The great fear of any meat company would be the realization that contaminated products have reached the marketplace. It could be bacteria such as E. coli or Listeria or a foreign object concern, but the recall action and the subsequent government evaluation is sure to test the mettle of any processor. If a company has a strategy in place to deal with the event, it can survive the recall with its reputation and customer base intact.
One of the best ways to make it through a recall is to have prepared for such an event. Cardinal Meat Specialists experienced a product recall in 2007, when hamburger product that had tested positive for E. coli was traced back to the
“What would happen is you’d have an inspector for eight hours, and he’d be up to speed and you’d proven everything to him,” he says, “and he’d hand it off to another inspector in hour nine, asking you to bring him back up to speed and carry on.”
Cator and Cardinal’s management team had gone through mock recalls in the past, which helped prepare the company for the investigation. Still, the company has re-worked its recall plans to account for the sheer amount of management distraction it can create.
“We now have determined what non-essential things the president is going to hand off, and to whom, and how we will operate so the business itself doesn’t lose direction,” Cator says, adding that he relied on key managers to assist with the inquiries.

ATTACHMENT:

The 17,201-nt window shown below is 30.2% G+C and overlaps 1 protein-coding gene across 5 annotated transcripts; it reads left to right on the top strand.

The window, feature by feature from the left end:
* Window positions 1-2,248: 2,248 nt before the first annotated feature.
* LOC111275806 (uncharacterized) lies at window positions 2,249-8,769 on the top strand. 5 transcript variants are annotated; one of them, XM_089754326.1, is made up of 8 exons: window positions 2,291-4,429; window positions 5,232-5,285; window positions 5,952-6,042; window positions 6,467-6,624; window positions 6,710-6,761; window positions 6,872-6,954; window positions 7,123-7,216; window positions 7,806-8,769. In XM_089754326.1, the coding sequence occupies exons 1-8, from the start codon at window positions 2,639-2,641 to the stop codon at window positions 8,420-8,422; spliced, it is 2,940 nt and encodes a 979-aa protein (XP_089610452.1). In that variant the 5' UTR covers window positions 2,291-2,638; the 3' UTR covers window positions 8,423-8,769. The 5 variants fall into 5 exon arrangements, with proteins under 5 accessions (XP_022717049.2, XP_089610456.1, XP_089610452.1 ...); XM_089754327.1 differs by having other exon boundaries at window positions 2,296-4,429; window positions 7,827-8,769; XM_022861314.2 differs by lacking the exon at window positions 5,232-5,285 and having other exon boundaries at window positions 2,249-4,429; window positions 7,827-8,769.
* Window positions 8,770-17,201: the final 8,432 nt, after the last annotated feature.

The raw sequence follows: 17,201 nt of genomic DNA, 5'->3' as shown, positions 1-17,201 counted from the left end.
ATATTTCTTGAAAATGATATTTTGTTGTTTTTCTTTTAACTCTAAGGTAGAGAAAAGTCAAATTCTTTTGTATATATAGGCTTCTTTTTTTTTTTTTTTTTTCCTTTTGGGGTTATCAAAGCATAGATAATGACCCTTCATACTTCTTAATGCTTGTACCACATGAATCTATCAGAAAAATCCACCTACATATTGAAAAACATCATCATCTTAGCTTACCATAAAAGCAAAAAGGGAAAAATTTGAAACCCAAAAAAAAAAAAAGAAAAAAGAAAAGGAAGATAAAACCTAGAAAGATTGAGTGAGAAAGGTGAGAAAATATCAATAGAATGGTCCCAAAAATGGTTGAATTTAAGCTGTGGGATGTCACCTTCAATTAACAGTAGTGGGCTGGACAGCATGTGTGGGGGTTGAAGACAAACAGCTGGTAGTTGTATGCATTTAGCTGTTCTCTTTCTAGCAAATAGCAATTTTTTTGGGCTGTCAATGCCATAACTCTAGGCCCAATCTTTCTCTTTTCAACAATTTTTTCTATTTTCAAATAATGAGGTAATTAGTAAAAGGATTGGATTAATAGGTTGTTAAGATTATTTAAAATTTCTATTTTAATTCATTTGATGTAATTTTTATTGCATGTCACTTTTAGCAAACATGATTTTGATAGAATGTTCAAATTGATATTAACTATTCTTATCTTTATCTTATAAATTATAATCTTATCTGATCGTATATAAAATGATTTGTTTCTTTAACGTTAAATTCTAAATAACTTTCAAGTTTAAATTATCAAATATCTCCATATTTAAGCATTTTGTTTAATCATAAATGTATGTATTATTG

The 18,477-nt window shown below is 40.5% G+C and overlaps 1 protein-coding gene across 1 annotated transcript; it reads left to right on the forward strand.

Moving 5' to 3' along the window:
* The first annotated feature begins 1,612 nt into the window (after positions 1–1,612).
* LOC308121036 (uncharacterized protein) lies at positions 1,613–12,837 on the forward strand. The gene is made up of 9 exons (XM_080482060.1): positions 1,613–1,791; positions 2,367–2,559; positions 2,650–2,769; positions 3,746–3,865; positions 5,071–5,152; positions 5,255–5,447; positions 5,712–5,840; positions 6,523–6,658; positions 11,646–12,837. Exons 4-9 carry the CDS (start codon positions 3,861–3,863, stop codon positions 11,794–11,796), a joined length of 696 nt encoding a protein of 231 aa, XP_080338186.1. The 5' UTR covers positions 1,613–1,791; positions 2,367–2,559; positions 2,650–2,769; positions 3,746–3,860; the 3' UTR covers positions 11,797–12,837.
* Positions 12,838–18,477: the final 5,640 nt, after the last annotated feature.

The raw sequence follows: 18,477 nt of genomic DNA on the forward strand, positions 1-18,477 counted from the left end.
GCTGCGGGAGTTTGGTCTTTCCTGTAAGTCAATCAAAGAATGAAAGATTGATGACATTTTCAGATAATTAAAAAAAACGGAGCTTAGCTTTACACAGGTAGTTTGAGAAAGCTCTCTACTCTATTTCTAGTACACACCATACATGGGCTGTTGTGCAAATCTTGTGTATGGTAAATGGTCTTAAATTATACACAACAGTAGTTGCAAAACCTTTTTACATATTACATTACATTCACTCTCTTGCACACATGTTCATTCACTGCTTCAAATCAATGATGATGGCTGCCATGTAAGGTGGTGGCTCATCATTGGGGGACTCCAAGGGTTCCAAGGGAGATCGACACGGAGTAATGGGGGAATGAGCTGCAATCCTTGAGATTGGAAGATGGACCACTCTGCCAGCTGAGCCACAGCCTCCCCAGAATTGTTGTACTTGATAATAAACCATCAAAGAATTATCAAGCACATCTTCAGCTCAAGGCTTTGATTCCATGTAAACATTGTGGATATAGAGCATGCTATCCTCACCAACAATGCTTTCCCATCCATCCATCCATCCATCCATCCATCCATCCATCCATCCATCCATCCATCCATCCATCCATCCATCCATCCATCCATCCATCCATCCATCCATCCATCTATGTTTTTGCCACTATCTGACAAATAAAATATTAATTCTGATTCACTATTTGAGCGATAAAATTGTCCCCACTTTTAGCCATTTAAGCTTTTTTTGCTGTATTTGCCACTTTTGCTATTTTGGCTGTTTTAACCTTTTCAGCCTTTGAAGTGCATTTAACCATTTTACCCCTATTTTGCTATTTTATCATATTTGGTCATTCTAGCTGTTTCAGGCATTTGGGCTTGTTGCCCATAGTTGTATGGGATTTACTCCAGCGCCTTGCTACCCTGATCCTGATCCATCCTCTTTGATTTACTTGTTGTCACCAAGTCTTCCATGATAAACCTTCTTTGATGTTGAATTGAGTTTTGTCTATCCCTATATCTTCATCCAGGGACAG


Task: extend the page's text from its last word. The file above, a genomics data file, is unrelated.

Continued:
“The core group (from quality assurance, customer service, and the outside resources)
closest to the critical control points rose to the occasion beautifully, and they were well-trained in advance.”
Cardinal Meats kept its retail and foodservice customers aware of what was going on and what the company was doing through regular updates. Cator reports that Cardinal didn’t lose any customers as a result of the recall and went on to sign multi-year contracts with some of them.
Communication with the media is also important, and Cardinal had again prepared for this in advance. Whenever possible, Cator served as the spokesman from the company, utilizing the skills gained through media training.
“It is an important part of recall preparation that you know the message you want repeated in the industry,” Cator said. “Companies need to know how the public perceives you, how the media perceives you and how much of a distraction it can be is huge, if you don’t have your ducks in a row. I believe it is critical that companies know that.”
The investigation into Cardinal Meats didn’t result in any government-required changes, yet the company did make some operational changes. It has dramatically changed the way it evaluates its suppliers, taking into account both intervention steps and company culture.
“In doing so, we’ve limited our supplier base, but it’s a much more secure supplier base,” Cator says. “There are a lot of organizations with incredible interventions and technologies available, and people make the difference.”
Cardinal Meats has also become a leader in getting an N-60 labeling protocol approved for the meat industry. The N-60 E. coli O157:H7 testing claim would not be a kill step, Cator notes, but it would be a way to validate that the existing processes are working at harvest.
“What we are finding is that the companies that are aggressively testing with the best and latest N-60 protocols are able to identify whether their systems are working at the harvest operations and therefore take appropriate corrective actions,” he says.
A recall can happen in any facility, even in ones with top-of-the-line food safety measures. Still, investing in food safety systems well in advance, will make a recall more unlikely, and it will help a company in the event of a recall.
“Don’t wait for a recall to happen. Recognize you need to exceed in food safety in whatever the standards are,” Cator says. “You need to be the leading edge. That’s going to provide the security for your business, as it did for Cardinal.”